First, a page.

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This is the idea I had for the Monster's background--of course it isn't official, so take it as you will.

 

A medieval wizard summoned a demon, killed it, skinned it, and used the skin to make a magically-endowed "costume," thus enabling him to use the demon's strength and power without having to appease the demon's appetites. After the wizard's death, the Monster costume, including the cloak, hat and demonskin, disappeared until its recent discovery, by person or persons unknown.

 

Now the Monster's skin, while of demonic origin, is not of itself evil--but those who seek it out usually do so to further their own selfish or vengeful ends. It is possible that someone may one day wear the Monster garb and skin to do good and destroy evil--but this is not that day.

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The Monster

 

Although I never got round to developing this concept or using it in my campaign, I always imagined the Monster as a representation of urban decay. Had some vague thoughts about the Monster travelling (teleporting) from city to city, committing murders and atrocities and then moving on again. The heroes would need to work out the pattern of attacks and detect when the Monster would strike again.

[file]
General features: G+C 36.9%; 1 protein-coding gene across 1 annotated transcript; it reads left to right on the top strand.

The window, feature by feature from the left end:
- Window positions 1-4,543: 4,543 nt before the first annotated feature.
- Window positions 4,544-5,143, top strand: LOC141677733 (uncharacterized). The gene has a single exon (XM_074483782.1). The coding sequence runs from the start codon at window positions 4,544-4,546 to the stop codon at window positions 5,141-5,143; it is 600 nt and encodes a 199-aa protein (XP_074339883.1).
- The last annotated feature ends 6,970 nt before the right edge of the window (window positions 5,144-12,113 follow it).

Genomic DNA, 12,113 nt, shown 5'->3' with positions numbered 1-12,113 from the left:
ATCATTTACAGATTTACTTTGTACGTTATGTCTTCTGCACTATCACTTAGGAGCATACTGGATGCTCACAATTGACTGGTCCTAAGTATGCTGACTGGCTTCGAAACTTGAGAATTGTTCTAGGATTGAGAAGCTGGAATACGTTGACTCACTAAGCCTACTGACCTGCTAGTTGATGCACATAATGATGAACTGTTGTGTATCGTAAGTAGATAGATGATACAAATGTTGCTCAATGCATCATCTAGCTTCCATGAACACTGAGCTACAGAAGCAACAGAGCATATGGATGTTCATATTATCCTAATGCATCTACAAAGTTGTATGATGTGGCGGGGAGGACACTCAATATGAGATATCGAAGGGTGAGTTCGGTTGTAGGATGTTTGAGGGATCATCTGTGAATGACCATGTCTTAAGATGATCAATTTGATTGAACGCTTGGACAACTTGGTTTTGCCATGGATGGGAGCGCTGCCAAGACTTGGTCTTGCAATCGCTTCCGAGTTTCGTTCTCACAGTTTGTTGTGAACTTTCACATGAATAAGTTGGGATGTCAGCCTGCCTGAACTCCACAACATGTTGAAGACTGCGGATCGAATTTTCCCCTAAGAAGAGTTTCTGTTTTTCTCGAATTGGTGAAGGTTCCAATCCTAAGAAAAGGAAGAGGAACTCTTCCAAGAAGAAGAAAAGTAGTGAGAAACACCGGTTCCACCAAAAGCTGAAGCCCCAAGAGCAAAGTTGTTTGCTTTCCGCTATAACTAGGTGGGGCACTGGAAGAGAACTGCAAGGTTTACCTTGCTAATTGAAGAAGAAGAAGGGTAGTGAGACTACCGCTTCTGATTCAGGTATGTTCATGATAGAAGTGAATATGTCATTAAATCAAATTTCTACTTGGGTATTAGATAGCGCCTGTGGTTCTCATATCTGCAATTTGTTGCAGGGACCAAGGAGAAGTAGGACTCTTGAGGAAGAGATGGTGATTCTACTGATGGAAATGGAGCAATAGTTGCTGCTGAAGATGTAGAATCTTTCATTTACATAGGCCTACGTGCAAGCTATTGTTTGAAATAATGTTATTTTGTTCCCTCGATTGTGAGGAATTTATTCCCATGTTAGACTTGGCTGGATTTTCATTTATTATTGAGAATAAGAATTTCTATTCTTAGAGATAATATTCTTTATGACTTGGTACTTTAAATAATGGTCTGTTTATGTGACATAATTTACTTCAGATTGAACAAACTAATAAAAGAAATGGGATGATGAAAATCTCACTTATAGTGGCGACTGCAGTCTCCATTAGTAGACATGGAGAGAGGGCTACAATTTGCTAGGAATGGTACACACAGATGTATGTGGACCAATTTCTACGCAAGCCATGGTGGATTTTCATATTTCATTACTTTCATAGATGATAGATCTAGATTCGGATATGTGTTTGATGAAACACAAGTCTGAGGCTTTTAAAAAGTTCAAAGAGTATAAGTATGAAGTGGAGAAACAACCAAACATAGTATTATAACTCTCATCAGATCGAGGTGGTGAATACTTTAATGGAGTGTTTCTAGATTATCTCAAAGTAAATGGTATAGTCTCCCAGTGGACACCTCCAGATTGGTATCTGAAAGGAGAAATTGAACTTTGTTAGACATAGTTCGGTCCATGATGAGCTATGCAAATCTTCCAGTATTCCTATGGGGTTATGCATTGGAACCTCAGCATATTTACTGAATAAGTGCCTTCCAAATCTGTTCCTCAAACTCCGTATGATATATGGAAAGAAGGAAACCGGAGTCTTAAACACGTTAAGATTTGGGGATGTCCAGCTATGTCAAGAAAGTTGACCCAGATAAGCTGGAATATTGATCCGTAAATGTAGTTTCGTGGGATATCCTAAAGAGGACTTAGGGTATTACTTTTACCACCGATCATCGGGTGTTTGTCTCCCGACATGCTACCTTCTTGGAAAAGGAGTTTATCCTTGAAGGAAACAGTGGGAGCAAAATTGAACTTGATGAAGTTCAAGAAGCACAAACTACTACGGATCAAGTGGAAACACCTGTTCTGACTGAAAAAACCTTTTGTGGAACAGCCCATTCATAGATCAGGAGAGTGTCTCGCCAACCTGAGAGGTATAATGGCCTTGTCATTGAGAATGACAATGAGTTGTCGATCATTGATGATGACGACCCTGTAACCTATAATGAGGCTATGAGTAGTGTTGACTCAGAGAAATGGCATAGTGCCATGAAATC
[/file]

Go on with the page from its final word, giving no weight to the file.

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I would go out of my way *not* to provide a background for the Monster.

 

Think of it: the characters check their scientific sources, their mystical sources -- and they draw a blank. What could be more terrifying?

 

And that's the purpose I see for the Monster -- he's the embodiment of horror, and as such, it shouldn't be possible for mere mortals to explain him. Oh, sure, there's a reason, someone (something?) somewhere knows. But the characters never will.

 

A reminder that no matter how good they think they are, there will be things they don't understand.

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In my campaigns the approach was always to make him a "local Legend", kind of like a boogie man or the urban legend about the escaped lunatic with the hook stalking lover's lane.

 

This is just an oppinion, but the unknown quality of the character seems to generate a lot of his mystique. When you quantify him with a backstory it diminishes him to "just" another bad guy.

 

Okay that might not be very helpful or in the direction you want. Here are some alternatives.

 

Psychic manifestation- Maybe its all the fears felt by earth's peoples manifesting or maybe a latent psionic is subconsciously creating him. He becomes physical for a time, or ectoplasmic whatever, and can be defeated and destroyed.